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Archive for February, 2015

Lobster Title

Crustaceans are smarter than you think

Ever wondered how your lobster behaves before it reaches your dinner plate? Caribbean spiny lobsters take advantage of a unique sensory system to survive in the wild. Recently, the spiny lobster has been hit by a deadly virus that is threatening population size. How do healthy spiny lobsters avoid other individuals with the disease?

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There are plenty of fish in the sea! ….or are there?

Tigers, pandas, and orangutans are the poster children of endangered species, but marine animals have started to join their ranks. Scientists compared the terrestrial extinction events to more recent marine animal depletions to try and predict potential threats to marine ecosystems. What they found may help us to prevent large scale extinctions from occurring in the oceans.

Emerald Parrotfish, used with permission from Jim Garin

The Northward Expansion: Tropical Fish Settling the Temperate Seagrass Prairie

How will northward shifting tropical species interact with the temperate habitats they encounter? An example from seagrass habitat in the northern GOM

Heat input from Atlantic Ocean to the Arctic Basin circumpolar currents. Source: Canada's Aquatic Environments.

Stirring the Pot: Energy and Heat Flow of the Arctic Ocean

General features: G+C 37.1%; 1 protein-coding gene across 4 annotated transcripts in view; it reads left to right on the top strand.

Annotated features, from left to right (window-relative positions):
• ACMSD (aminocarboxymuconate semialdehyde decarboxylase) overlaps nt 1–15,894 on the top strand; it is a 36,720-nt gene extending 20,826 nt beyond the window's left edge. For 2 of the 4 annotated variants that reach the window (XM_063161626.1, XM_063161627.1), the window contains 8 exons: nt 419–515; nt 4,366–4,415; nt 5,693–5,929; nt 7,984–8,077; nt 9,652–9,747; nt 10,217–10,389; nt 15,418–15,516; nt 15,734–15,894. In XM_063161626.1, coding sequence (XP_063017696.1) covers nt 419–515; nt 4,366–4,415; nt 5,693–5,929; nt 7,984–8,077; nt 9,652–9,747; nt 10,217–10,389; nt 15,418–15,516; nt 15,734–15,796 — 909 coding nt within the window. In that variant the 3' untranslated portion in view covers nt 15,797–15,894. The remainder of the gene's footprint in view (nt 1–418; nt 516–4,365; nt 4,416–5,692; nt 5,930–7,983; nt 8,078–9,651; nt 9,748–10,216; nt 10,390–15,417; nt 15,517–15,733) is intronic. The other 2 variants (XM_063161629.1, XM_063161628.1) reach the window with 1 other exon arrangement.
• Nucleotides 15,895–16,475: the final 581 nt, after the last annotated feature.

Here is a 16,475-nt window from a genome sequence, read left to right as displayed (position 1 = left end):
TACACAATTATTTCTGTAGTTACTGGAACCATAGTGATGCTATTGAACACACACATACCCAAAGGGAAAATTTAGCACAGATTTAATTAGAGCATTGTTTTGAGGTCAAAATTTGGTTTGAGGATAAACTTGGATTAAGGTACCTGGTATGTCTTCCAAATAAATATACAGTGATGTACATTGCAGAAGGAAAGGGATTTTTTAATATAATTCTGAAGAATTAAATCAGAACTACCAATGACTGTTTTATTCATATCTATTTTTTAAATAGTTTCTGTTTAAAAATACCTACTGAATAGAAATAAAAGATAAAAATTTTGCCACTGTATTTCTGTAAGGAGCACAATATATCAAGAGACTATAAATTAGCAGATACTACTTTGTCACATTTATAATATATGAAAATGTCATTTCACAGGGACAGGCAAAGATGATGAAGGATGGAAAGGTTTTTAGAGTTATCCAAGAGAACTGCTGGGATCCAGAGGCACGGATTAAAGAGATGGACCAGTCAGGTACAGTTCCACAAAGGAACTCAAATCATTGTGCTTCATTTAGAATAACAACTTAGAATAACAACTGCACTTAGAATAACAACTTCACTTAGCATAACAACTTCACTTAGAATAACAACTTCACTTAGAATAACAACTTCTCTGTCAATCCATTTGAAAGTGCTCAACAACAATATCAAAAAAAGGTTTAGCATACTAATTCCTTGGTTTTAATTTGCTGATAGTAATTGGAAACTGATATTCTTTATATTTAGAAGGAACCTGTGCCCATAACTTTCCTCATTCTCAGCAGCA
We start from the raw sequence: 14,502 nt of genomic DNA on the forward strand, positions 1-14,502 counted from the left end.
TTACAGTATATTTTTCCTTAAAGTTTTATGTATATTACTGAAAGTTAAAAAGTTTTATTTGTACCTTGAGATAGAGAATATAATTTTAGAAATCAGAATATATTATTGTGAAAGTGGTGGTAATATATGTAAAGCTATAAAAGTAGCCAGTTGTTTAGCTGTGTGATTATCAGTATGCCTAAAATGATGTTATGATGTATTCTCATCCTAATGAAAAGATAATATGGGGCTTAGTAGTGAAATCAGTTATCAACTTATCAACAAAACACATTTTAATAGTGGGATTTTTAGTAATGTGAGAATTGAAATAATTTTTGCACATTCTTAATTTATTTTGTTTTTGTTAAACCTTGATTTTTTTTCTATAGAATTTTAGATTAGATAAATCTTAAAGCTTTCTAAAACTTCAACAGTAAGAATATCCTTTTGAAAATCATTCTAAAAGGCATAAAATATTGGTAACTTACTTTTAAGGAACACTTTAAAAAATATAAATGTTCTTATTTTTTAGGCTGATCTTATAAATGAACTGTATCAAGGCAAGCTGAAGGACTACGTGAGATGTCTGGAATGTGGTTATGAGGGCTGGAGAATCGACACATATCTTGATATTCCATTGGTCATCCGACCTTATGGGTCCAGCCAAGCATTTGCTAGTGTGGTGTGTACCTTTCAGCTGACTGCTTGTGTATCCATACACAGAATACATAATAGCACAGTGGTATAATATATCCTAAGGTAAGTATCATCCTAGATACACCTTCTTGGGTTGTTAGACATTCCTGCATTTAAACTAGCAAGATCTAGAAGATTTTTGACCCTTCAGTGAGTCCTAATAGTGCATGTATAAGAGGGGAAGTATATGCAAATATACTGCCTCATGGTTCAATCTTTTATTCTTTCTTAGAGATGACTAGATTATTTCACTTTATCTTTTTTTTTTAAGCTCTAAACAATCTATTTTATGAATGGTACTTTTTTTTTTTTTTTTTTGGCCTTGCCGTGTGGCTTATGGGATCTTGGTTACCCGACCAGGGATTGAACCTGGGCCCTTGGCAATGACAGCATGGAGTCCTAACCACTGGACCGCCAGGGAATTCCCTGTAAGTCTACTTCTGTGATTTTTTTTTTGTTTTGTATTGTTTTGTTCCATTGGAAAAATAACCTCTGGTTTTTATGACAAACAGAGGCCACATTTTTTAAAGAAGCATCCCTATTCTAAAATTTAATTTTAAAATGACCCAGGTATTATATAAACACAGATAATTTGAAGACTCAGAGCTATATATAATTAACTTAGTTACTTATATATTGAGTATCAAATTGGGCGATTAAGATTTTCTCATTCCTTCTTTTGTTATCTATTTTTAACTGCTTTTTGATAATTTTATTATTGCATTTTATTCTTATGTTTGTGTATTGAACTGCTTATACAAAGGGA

Although we perceive the Arctic Ocean as being cold, it is a complicated system of temperatures, salinities, currents, and tides. The mixing of different ocean layers is key in warming the sea surface and providing a heat flux to the sea ice and atmosphere. A successful model of this system can help us better understand climate change in the Arctic. (Photo source: Canada’s Aquatic Environments)

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One billion and one anaerobic nights: on the journey to atmospheric oxidation

Take a breather, and learn how cyanobacteria struggled to bring the world oxygen.

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Macrobioerosion rates and what they mean for reefs

Today macrobioerosion is a good thing that provides cement for the foundation of reef systems. So more macrobioerosion could mean more reefs, right? No! Perhaps too much of a good thing could have dire consequences for the future of the calcium carbonate budget.

Phyllosoma riding moon jelly.  Image taken by Kei Nomiyama.

Yee-haw! This jellyfish-riding lobster has special appendages to keep clean and be carried on

By riding jellyfish, this lobster larvae can travel the high seas, and have easy access to a convenient snack. But how do they deal with living in marine environments with constant exposure to bacteria, fungi, parasites and debris including smothering jellyfish mucus? Read more to find out!

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Extreme La Niña driven by big El Niño under future warming

The succession of ENSO events is projected to become more frequent and intense in a warming climate.

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Is a coral’s color all for show?

Two of the exact same corals, sitting right next to each other, often appear to be different based on their colors. Why is this? Scientists have shown that the answer involves intriguing genetics. The more genes a coral activates, the greater their strength of color.